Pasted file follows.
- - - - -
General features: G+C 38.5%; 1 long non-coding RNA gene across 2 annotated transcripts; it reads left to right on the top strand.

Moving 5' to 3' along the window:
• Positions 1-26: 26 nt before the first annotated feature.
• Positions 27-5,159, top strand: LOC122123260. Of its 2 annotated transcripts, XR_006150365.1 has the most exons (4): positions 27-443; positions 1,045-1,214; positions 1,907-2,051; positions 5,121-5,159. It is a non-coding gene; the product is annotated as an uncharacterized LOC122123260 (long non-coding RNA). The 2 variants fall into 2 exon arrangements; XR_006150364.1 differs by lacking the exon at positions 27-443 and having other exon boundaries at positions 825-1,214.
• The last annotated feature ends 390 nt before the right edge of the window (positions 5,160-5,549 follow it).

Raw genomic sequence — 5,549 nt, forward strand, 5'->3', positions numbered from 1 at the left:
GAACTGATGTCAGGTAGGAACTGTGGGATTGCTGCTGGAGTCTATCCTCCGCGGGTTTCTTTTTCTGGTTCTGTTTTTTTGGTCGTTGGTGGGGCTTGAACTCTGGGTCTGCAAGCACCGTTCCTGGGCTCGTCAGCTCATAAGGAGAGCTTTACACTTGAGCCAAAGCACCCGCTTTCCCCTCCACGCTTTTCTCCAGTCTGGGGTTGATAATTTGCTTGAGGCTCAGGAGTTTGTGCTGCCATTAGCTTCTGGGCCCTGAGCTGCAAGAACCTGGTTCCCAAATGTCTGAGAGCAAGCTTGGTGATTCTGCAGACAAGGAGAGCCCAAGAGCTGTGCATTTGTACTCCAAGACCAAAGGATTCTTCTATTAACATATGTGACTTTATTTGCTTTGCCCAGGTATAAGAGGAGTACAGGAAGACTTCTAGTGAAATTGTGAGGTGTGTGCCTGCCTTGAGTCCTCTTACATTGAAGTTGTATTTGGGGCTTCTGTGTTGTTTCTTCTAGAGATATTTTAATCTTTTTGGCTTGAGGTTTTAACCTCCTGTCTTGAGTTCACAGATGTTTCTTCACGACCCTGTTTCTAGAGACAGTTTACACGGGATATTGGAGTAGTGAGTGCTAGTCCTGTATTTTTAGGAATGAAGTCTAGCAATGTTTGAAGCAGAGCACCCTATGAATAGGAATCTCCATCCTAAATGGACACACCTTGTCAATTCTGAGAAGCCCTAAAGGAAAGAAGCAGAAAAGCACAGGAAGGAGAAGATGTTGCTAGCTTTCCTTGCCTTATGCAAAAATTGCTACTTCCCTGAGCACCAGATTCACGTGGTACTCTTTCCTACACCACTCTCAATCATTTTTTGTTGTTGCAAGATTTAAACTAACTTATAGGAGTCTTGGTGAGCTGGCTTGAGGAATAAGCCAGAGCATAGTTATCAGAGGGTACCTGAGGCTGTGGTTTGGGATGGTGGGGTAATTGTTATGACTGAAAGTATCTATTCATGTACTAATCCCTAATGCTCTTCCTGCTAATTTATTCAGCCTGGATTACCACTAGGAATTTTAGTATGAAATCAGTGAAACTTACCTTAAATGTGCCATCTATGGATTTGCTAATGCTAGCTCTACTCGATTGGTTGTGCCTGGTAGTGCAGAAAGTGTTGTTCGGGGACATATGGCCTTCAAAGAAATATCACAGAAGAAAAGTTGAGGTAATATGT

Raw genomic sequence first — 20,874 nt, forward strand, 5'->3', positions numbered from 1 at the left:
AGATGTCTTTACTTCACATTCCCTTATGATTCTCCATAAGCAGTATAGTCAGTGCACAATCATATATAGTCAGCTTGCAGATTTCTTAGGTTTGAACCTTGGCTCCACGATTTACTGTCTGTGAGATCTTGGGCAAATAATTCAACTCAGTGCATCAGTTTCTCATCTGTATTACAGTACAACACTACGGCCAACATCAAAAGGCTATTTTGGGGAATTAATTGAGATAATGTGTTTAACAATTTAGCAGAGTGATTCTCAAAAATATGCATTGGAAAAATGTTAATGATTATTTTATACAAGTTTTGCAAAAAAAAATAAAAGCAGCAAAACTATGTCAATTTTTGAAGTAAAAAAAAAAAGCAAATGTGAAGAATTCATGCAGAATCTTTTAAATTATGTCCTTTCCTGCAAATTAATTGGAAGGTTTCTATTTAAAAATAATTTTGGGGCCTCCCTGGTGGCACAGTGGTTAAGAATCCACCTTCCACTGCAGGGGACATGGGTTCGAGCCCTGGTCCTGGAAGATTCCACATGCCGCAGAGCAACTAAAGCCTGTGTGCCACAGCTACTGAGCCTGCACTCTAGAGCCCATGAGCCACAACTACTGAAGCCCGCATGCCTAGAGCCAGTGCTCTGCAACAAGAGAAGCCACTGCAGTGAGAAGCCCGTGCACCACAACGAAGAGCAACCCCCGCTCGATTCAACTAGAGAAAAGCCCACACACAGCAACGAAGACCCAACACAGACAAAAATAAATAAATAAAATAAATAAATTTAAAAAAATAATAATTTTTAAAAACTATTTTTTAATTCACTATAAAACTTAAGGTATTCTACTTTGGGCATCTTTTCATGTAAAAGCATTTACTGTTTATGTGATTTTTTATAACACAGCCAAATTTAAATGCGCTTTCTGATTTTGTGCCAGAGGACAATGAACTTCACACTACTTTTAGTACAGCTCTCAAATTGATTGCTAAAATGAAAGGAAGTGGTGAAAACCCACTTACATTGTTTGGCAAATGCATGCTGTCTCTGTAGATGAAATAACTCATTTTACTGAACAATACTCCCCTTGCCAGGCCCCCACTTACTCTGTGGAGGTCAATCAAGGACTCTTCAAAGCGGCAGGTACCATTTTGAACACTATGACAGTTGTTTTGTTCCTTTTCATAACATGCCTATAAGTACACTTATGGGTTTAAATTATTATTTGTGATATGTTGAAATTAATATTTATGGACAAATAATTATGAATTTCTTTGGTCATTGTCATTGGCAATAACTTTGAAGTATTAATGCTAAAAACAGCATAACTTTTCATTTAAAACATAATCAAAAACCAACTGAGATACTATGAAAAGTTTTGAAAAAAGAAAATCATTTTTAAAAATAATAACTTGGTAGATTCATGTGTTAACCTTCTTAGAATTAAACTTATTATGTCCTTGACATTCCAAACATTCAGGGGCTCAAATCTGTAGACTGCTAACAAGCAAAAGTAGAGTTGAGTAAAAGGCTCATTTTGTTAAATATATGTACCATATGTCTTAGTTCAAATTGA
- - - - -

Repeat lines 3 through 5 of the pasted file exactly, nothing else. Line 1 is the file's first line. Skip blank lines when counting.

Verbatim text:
• Positions 1-26: 26 nt before the first annotated feature.
• Positions 27-5,159, top strand: LOC122123260. Of its 2 annotated transcripts, XR_006150365.1 has the most exons (4): positions 27-443; positions 1,045-1,214; positions 1,907-2,051; positions 5,121-5,159. It is a non-coding gene; the product is annotated as an uncharacterized LOC122123260 (long non-coding RNA). The 2 variants fall into 2 exon arrangements; XR_006150364.1 differs by lacking the exon at positions 27-443 and having other exon boundaries at positions 825-1,214.
• The last annotated feature ends 390 nt before the right edge of the window (positions 5,160-5,549 follow it).